Saturday, 21 December 2013

Wednesday, 31 July 2013

More action from Australia

Tuesday saw us back at Karawatha Forest park to collect SALCA data along side the Riegl VZ400 and Faro instrument. In addition to the laser scanner data the the team are collecting field spectrometer data to characterise the spectral properties of leaves and bark. Sampling the upper canopy requires the use of an oversize slingshot which propels bean bag and string into the canopy; the bean bag wraps around branches and these are then pulled down for sampling - sometimes it works, and sometimes it goes wrong!

Steve Hancock and Andrew Burt (University College London) attempt to untangle the sling-shot string!
Rachel and Mat Disney (University College London) use an ASD Fieldspec to measure leaf reflectance and transmittance
 Short clip of SALCA in action - the noise of the generator wins over the birdsong for most of the clip


Monday, 29 July 2013

SALCA goes to Australia

The SALCA team is in Brisbane, Australia, taking part in an international terrestrial laser scanner inter-comparison study. The experiment has been organized as part of the TLS International Interest Group (TLSIIG) formed at Silvilaser in Vancouver last September. We are joined teams from the US and Australia to compare the data from a range of different TLS instruments for measuring forest canopy structure at two sites close to Brisbane.

The University of Boston and University of Massachusetts have brought the Dual Wavelength Echidna Lidar (DWEL) and the short range but handy Canopy Biomass Lidar (CBL), the Queensland Government Department for Science, Innovation, Technology, Innovation and the Arts (DSITIA) and TERN (University of Queensland) a Riegl 400VZ, and the University of Southern Queensland a Faro Focus 3D.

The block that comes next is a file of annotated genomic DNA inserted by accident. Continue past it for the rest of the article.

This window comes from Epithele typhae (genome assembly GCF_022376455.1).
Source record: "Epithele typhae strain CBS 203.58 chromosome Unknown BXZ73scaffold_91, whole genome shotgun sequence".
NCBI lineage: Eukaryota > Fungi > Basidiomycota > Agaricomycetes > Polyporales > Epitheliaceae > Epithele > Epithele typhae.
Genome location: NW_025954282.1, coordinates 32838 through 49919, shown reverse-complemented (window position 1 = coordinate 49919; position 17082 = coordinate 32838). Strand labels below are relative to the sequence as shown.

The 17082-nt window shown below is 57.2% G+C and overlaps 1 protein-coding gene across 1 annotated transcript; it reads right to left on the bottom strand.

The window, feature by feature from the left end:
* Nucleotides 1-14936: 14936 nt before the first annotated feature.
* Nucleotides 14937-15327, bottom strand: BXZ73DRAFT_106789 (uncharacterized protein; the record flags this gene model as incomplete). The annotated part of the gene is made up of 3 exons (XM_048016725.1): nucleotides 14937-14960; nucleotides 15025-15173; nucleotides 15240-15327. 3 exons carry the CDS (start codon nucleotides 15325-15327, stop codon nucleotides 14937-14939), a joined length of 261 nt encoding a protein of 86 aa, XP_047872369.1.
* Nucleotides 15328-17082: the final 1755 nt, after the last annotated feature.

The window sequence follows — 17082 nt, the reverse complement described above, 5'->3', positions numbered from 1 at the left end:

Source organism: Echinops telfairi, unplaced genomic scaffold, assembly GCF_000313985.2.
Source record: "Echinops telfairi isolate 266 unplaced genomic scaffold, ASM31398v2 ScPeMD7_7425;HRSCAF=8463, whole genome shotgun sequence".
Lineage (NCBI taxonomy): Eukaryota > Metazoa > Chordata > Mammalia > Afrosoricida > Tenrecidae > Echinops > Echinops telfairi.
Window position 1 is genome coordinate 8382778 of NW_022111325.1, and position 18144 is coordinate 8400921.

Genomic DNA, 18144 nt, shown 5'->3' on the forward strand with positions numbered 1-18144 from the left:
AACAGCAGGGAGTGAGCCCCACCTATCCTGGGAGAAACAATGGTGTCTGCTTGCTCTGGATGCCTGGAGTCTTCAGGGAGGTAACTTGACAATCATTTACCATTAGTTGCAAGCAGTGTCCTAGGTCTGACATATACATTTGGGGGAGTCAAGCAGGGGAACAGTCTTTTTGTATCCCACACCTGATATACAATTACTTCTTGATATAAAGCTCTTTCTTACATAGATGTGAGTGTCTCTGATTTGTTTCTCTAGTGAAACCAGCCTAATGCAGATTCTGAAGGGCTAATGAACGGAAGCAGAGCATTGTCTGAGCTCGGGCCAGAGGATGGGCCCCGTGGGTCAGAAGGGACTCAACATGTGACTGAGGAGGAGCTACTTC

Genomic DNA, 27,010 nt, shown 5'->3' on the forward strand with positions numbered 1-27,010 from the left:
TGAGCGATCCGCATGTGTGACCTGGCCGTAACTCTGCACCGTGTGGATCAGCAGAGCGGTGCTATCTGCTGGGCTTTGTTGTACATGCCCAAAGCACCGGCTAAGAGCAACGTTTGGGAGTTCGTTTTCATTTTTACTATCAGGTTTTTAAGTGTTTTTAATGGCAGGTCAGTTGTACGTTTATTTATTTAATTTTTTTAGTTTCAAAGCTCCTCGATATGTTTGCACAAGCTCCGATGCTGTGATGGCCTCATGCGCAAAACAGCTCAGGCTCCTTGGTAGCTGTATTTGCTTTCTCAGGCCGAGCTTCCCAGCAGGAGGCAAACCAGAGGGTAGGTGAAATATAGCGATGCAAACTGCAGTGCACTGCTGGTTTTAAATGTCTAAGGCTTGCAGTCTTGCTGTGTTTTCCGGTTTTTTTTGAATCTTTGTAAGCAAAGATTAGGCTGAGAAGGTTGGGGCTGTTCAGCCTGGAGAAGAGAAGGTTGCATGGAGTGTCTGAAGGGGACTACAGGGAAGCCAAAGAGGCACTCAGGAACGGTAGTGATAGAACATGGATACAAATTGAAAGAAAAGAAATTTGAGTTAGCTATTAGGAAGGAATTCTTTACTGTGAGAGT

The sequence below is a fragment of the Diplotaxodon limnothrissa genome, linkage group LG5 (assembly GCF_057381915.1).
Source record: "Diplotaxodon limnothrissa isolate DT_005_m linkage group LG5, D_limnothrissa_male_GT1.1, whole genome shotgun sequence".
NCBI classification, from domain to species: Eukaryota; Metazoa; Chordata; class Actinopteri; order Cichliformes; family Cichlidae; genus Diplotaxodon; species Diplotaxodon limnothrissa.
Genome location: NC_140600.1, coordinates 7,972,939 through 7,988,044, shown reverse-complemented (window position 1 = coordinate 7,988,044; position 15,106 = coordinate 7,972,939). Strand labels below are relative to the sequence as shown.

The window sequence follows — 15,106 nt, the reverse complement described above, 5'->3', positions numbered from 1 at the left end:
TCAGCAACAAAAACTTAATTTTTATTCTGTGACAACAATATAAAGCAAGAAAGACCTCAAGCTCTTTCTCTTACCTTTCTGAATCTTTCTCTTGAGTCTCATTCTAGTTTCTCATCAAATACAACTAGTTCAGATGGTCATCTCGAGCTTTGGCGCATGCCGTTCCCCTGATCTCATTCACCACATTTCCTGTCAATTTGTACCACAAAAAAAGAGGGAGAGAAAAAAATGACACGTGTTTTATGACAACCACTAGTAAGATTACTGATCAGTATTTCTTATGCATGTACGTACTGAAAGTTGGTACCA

First obstacle overcome: SALCA makes it in one piece to Australia much to the relief of Mark, Steve, Rachel and Lucy
After spending a day carrying out calibration measurements in the lab we collected the first field data today at Karawatha Forest Park just south of Brisbane. The plots we are using are part of the Australian Terrestrial Ecosystem Research Network (TERN) and the field experiments are coordinated by John Armston (DSITIA) and Glen Newnham (CSIRO). They have done a great job and we had over 30 scientists in the field today.

Another first for the SALCA team: Lucy looks pleased after collecting the first dual wavelength TLS data in the southern hemisphere!
Glen Newnham (CSIRO) takes a close look at SALCA
More on the TLSIIG experiments from TERN here

Sunday, 30 June 2013

SALCA down on the farm

June saw SALCA return to Newcastle for NERC-funded field experiments testing the sensitivity of the instrument to changes in canopy moisture content. The (literal) field experiment, involving 22 potted trees at the University’s Cockle Park Farm, involves repeated SALCA scans as drought stress is induced in groups of trees over a period of 1 month, alongside scans of regularly watered controls. The SALCA signal will be compared to a range of physiological measurements and to spectral data acquired with an ASD field spectrometer. The experiment is now well under way, and after initial teething problems with windthrow and over inquisitive and hungry livestock, the drying groups of small-leaved lime (Tilia cordata) and Austrian pine have been gradually wilting for a little over a week. Steve has got to grips with the operation of a cherry picker and fingers are crossed that the so far almost ideal weather will last! Early results from the experiments will be presented in a poster at INTECOL, London in August.